Keywords: GMO (genetically modified organism); MON810 maize; Transgene mRNA; 3′-end-processing site; Polyadenylated mRNA

A preamplification approach to GMO detection in processed foods by S. Del Gaudio; A. Cirillo; G. Di Bernardo; U. Galderisi; M. Cipollaro (2135-2142).
DNA is widely used as a target for GMO analysis because of its stability and high detectability. Real-time PCR is the method routinely used in most analytical laboratories due to its quantitative performance and great sensitivity. Accurate DNA detection and quantification is dependent on the specificity and sensitivity of the amplification protocol as well as on the quality and quantity of the DNA used in the PCR reaction. In order to enhance the sensitivity of real-time PCR and consequently expand the number of analyzable target genes, we applied a preamplification technique to processed foods where DNA can be present in low amounts and/or in degraded forms thereby affecting the reliability of qualitative and quantitative results. The preamplification procedure utilizes a pool of primers targeting genes of interest and is followed by real-time PCR reactions specific for each gene. An improvement of Ct values was found comparing preamplified vs. non-preamplified DNA. The strategy reported in the present study will be also applicable to other fields requiring quantitative DNA testing by real-time PCR.
Keywords: GMO detection; Real-time PCR; Preamplification

Absolute quantification of genetically modified MON810 maize (Zea mays L.) by digital polymerase chain reaction by Philippe Corbisier; Somanath Bhat; Lina Partis; Vicki Rui Dan Xie; Kerry R. Emslie (2143-2150).
Quantitative analysis of genetically modified (GM) foods requires estimation of the amount of the transgenic event relative to an endogenous gene. Regulatory authorities in the European Union (EU) have defined the labelling threshold for GM food on the copy number ratio between the transgenic event and an endogenous gene. Real-time polymerase chain reaction (PCR) is currently being used for quantification of GM organisms (GMOs). Limitations in real-time PCR applications to detect very low number of DNA targets has led to new developments such as the digital PCR (dPCR) which allows accurate measurement of DNA copies without the need for a reference calibrator. In this paper, the amount of maize MON810 and hmg copies present in a DNA extract from seed powders certified for their mass content and for their copy number ratio was measured by dPCR. The ratio of these absolute copy numbers determined by dPCR was found to be identical to the ratios measured by real-time quantitative PCR (qPCR) using a plasmid DNA calibrator. These results indicate that both methods could be applied to determine the copy number ratio in MON810. The reported values were in agreement with estimations from a model elaborated to convert mass fractions into copy number fractions in MON810 varieties. This model was challenged on two MON810 varieties used for the production of MON810 certified reference materials (CRMs) which differ in the parental origin of the introduced GM trait. We conclude that dPCR has a high metrological quality and can be used for certifying GM CRMs in terms of DNA copy number ratio.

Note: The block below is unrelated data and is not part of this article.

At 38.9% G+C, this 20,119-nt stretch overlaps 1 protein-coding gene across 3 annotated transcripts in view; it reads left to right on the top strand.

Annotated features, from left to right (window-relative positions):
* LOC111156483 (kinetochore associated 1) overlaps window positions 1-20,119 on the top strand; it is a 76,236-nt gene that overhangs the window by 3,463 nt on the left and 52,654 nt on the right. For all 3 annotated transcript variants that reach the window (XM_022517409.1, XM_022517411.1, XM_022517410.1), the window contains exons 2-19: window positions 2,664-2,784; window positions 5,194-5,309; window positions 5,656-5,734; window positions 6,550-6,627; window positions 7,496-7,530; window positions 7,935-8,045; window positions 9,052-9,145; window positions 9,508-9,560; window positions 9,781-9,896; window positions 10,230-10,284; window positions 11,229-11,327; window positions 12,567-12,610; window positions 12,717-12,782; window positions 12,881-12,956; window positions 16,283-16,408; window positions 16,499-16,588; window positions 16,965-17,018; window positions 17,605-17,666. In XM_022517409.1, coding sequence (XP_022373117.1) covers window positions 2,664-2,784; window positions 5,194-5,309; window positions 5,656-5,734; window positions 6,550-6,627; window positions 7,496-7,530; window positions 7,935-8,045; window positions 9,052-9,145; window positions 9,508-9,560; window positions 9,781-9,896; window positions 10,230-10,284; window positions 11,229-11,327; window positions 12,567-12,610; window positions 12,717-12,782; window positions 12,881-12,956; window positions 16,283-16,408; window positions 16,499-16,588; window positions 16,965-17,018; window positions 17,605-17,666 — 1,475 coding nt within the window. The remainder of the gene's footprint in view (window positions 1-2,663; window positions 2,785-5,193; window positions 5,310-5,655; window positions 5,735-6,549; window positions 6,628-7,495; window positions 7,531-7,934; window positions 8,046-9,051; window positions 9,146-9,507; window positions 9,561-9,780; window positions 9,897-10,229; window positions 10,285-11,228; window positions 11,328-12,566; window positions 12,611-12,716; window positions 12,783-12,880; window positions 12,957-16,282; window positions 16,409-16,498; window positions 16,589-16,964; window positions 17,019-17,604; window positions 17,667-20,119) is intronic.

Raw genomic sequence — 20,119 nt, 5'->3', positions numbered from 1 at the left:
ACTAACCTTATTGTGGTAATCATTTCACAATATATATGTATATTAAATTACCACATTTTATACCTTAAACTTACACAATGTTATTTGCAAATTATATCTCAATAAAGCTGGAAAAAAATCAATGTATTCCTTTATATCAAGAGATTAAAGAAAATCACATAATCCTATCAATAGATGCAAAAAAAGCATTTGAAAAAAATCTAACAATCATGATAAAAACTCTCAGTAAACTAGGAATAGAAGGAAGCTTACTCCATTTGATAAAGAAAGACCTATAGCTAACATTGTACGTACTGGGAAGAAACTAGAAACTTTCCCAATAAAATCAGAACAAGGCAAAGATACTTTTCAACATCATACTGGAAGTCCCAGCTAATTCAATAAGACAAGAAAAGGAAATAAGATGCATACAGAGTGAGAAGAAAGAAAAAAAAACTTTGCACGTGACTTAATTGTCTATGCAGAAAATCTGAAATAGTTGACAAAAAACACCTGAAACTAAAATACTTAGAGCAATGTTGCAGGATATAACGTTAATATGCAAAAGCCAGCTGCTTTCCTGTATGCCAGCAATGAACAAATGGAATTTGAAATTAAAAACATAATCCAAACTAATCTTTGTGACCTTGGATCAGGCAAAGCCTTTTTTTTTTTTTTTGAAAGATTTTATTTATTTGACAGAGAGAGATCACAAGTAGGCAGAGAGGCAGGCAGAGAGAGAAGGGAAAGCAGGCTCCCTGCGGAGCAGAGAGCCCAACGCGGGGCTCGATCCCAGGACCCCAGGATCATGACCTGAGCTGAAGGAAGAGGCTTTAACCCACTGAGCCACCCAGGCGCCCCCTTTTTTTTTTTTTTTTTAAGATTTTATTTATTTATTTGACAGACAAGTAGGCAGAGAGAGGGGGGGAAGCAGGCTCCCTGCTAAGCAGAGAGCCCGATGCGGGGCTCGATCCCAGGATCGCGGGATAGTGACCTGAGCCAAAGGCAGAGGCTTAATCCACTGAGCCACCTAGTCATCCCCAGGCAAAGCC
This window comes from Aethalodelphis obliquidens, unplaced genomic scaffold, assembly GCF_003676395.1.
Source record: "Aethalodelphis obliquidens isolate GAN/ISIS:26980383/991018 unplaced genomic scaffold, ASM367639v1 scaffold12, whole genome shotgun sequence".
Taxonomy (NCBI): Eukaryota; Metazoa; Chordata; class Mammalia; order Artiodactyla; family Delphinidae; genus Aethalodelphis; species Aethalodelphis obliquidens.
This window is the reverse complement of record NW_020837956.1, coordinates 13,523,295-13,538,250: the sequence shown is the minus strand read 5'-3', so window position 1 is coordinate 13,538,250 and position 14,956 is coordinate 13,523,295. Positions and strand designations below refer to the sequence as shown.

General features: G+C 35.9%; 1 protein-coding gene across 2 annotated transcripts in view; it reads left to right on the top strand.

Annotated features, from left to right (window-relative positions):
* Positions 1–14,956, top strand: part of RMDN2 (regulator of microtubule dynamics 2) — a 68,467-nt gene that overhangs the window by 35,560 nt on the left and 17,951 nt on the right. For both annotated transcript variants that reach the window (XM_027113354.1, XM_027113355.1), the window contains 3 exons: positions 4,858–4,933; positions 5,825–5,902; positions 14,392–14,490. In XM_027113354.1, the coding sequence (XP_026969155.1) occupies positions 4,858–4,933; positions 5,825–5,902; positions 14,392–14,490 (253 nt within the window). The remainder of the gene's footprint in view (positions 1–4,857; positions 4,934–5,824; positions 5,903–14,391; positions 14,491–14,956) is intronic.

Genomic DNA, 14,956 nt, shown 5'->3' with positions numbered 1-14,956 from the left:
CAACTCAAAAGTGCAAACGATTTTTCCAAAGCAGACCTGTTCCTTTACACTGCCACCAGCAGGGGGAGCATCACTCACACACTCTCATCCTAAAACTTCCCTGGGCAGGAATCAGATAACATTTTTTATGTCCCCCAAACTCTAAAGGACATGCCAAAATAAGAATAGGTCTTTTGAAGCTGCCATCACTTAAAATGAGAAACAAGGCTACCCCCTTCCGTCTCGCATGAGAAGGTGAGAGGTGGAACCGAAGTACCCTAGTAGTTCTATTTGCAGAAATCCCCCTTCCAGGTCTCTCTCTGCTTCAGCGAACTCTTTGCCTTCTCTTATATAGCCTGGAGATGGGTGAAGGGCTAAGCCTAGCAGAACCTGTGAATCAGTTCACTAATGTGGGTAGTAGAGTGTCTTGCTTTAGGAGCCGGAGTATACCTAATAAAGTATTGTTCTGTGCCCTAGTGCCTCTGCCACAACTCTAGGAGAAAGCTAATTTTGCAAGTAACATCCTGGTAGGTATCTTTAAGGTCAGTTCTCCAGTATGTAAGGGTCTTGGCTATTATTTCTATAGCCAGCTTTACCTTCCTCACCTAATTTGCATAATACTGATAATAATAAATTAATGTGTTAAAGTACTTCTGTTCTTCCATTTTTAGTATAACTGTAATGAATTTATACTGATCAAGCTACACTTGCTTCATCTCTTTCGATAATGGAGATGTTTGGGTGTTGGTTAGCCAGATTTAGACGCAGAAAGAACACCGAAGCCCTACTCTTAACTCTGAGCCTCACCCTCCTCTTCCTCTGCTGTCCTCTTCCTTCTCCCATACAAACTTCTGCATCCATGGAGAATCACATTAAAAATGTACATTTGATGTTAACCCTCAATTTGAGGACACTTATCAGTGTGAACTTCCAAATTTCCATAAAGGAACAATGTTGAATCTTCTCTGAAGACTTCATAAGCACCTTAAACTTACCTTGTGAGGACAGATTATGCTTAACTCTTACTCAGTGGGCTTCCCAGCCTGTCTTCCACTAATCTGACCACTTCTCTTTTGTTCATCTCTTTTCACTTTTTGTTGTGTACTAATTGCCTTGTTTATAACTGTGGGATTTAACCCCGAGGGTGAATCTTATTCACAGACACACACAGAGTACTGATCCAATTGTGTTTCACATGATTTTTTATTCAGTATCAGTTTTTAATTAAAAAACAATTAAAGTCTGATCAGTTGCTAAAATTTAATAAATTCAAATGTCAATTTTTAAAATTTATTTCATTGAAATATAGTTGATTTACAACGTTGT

Keywords: PCR; Maize; Zea mays ; Genetically modified organism; Biochips high-throughput screening; Nucleic acids (DNA|RNA)

Five double-target multiplex plasmids to be used as calibrants for GMO quantification were constructed. They were composed of two modified targets associated in tandem in the same plasmid : (1) a part of the soybean lectin gene and (2) a part of the transgenic construction of the GTS40-3-2 event. Modifications were performed in such a way that each target could be amplified with the same primers as those for the original target from which they were derived but such that each was specifically detected with an appropriate probe. Sequence modifications were done to keep the parameters of the new target as similar as possible to those of its original sequence. The plasmids were designed to be used either in separate reactions or in multiplex reactions. Evidence is given that with each of the five different plasmids used in separate wells as a calibrant for a different copy number, a calibration curve can be built. When the targets were amplified together (in multiplex) and at different concentrations inside the same well, the calibration curves showed that there was a competition effect between the targets and this limits the range of copy numbers for calibration over a maximum of 2 orders of magnitude. Another possible application of multiplex plasmids is discussed.
Keywords: Genetically modified organism; Quantification; Plasmid; Competition; Multiplex; Internal control

Use of pJANUS™-02-001 as a calibrator plasmid for Roundup Ready soybean event GTS-40-3-2 detection: an interlaboratory trial assessment by A. Lievens; G. Bellocchi; D. De Bernardi; W. Moens; C. Savini; M. Mazzara; G. Van den Eede; M. Van den Bulcke (2165-2173).